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See detailFrom the Clinics to the Bench and back to the Clinics: design of a medical treatment for Cervical Intraepithelial Neoplasia (CIN)
Jost, Maud; Frankenne, Francis; Maillard, Catherine ULg et al

Conference (2011, May 20)

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See detailMeningoradiculoneuritis due to acyclovir-resistant varicella zoster virus in an acquired immune deficiency syndrome patient
Snoeck, R.; Gérard, M.; Sadzot-Delvaux, Catherine ULg et al

in Journal of Medical Virology (1994), 42(4), 338-347

Varicella zoster virus (VZV) is recognized as one of the major viral pathogens reactivated in patients with the acquired immune deficiency syndrome (AIDS). We report the case of meningoradiculoneuritis in ... [more ▼]

Varicella zoster virus (VZV) is recognized as one of the major viral pathogens reactivated in patients with the acquired immune deficiency syndrome (AIDS). We report the case of meningoradiculoneuritis in an AIDS patient, associated with the isolation in the cerebrospinal fluid (CSF) of a thymidine kinase (TK)-deficient, acyclovir (ACV)-resistant strain of VZV. Although the virus was sensitive in vitro to phosphonoformate (PFA), the patient did not improve during PFA therapy and finally died. Several VZV strains isolated from this patient (including two isolates from the patient's CSF) were analyzed for their TK activity and subsequently the viral TK gene was sequenced showing a major deletion leading to a truncated protein. Their susceptibility to several antiviral agents including ACV, PFA, (E)-5-(2-bromovinyl)-2'-deoxyuridine (BVDU), 9-beta-D-arabinofuranosyladenine (vidarabine), (S)-1-(3-hydroxy-2-phosphonylmethoxypropyl) cytosine (HPMPC), and (S)-9-(3-hydroxy-2-phosphonylmethoxypropyl)adenine (HPMPA) was evaluated. All the virus strains isolated from this patient remained sensitive to HPMPA and HPMPC, pointing to the potential usefulness of these acyclic nucleoside phosphonates for the treatment of ACV-resistant VZV infections in immunocompromised patients. (C) 1994 Wiley-Liss, Inc. [less ▲]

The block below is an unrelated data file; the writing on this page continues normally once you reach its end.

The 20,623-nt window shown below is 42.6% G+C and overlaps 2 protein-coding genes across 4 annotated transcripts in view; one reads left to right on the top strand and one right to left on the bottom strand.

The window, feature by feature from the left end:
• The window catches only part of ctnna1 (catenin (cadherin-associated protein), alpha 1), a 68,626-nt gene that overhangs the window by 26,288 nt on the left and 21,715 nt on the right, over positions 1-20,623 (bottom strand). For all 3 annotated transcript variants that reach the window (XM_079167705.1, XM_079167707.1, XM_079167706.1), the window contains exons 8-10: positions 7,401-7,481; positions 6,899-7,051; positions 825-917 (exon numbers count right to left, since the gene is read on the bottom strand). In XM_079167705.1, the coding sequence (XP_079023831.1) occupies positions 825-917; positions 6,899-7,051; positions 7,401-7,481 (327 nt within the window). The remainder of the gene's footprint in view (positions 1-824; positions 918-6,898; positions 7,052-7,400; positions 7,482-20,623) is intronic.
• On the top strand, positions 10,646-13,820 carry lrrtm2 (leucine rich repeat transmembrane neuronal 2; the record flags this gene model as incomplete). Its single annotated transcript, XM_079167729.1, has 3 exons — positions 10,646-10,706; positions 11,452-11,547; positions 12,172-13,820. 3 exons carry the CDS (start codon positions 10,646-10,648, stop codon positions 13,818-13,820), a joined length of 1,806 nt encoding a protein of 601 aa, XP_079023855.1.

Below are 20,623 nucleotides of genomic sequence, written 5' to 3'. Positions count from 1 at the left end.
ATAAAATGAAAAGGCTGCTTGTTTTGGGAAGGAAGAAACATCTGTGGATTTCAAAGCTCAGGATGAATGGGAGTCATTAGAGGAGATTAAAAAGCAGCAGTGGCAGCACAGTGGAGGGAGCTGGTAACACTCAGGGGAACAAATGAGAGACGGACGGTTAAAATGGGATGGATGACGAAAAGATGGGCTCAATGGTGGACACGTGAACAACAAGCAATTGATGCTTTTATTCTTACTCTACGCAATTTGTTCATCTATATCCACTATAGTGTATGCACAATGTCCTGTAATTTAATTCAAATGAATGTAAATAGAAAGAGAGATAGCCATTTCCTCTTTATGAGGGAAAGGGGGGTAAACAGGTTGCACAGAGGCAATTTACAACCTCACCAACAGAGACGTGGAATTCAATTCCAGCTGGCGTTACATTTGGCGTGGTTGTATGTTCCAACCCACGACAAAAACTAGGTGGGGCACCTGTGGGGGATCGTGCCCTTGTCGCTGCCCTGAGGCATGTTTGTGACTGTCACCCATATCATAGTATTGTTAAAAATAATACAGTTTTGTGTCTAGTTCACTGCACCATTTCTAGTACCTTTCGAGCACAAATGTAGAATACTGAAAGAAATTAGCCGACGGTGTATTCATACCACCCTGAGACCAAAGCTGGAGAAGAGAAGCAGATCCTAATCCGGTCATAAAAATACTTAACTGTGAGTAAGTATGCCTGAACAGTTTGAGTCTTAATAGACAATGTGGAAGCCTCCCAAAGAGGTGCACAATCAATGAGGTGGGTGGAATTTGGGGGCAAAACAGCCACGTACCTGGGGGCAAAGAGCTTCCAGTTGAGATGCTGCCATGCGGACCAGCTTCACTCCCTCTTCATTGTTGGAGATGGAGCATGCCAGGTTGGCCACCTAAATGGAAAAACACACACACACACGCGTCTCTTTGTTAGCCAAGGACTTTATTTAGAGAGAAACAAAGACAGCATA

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See detailSuccessful treatment of progressive mucocutaneous infection due to acyclovir- and foscarnet-resistant herpes simplex virus with (S)-1-(3-hydroxy-2-phosphonylmethoxypropyl)cytosine (HPMPC).
Snoeck, R.; Andrei, G.; Gerard, Marie-Christine ULg et al

in Clinical Infectious Diseases : An Official Publication of the Infectious Diseases Society of America (1994), 18(4), 570-8

The acyclic nucleoside phosphonate (S)-1-(3-hydroxy-2-phosphonylmethoxypropyl)cytosine (HPMPC) was used topically for the treatment of persistent mucocutaneous infections in two cases. One patient with ... [more ▼]